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## Examples 7.1.11(a): Riemann Lemma

Is the function f(x) = x2 Riemann integrable on the interval [0,1] ? If so, find the value of the Riemann integral. Do the same for the interval [-1, 1] (since this is the same example as before, using Riemann's Lemma will hopefully simplify the solution).
When we proved before that the integral of f(x) = x2 exists and is equal to 1/3 we showed that
(*) U(f, P) - L(f, P)
for every partition P with small enough norm. Using Riemann's Lemma it is enough to find one partition such that inequality (*) holds. Therefore, take the partition
P = {j/n, j = 0, 1, 2, ..., n}
for the interval [0, 1]. On every subinterval [(j-1)/n, j/n] the maximum of f occurs on the right, the minimum on the left. Therefore:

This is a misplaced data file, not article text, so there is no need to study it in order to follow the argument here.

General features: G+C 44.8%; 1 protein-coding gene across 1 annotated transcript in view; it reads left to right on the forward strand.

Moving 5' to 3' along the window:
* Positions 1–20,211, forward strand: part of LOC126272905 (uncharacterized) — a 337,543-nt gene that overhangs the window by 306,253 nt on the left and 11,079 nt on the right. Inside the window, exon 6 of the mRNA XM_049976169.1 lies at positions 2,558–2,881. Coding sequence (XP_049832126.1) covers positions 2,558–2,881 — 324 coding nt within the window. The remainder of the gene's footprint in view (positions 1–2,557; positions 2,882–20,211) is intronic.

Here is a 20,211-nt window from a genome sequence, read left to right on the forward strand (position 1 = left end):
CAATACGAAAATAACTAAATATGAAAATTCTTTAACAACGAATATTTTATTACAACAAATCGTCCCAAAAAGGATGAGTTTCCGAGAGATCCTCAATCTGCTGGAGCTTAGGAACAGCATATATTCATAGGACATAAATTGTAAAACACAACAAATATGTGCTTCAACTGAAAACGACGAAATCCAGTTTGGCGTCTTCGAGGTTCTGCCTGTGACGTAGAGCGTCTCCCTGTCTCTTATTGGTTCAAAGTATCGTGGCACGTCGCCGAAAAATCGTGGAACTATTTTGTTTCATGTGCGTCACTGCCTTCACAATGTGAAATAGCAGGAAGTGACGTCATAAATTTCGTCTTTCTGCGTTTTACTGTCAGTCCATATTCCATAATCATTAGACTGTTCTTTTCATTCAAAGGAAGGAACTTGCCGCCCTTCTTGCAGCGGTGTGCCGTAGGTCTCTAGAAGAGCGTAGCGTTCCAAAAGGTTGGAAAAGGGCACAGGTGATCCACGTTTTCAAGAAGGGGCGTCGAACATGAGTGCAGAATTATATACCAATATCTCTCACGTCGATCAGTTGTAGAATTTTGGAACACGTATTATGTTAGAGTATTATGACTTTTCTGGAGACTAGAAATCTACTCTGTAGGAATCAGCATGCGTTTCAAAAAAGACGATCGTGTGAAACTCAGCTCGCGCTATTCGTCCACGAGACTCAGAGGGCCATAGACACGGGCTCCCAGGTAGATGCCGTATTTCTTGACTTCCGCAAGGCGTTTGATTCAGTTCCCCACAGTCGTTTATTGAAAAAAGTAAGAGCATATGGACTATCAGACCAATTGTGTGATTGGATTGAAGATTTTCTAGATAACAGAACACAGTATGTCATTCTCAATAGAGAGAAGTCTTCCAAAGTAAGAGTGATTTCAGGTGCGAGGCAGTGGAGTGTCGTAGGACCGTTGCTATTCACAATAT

| U(f, P) - L(f, P) | | f(j/n) - f((j-1)/n)| |1/n|
= | (j/n)2 - ((j-1)/n)2| |1/n| = 1 / n3 | j2 - (j-1)2 |
= 1 / n3 | j2 - j2 + 2 j - 1| 2 / n3 j
= 2 / n3 1/2 n (n+1) = (n+1) / n2
But since the last expression converges to zero as n goes to infinity, Riemann's Lemma shows that f(x) = x2 is indeed integrable over the interval [0, 1].

The remainder of this example is just as before (exercise!).

So, Riemann's lemma has indeed simplified our computation, because we are now able to pick one partition that is best suited for our particular function and/or interval.

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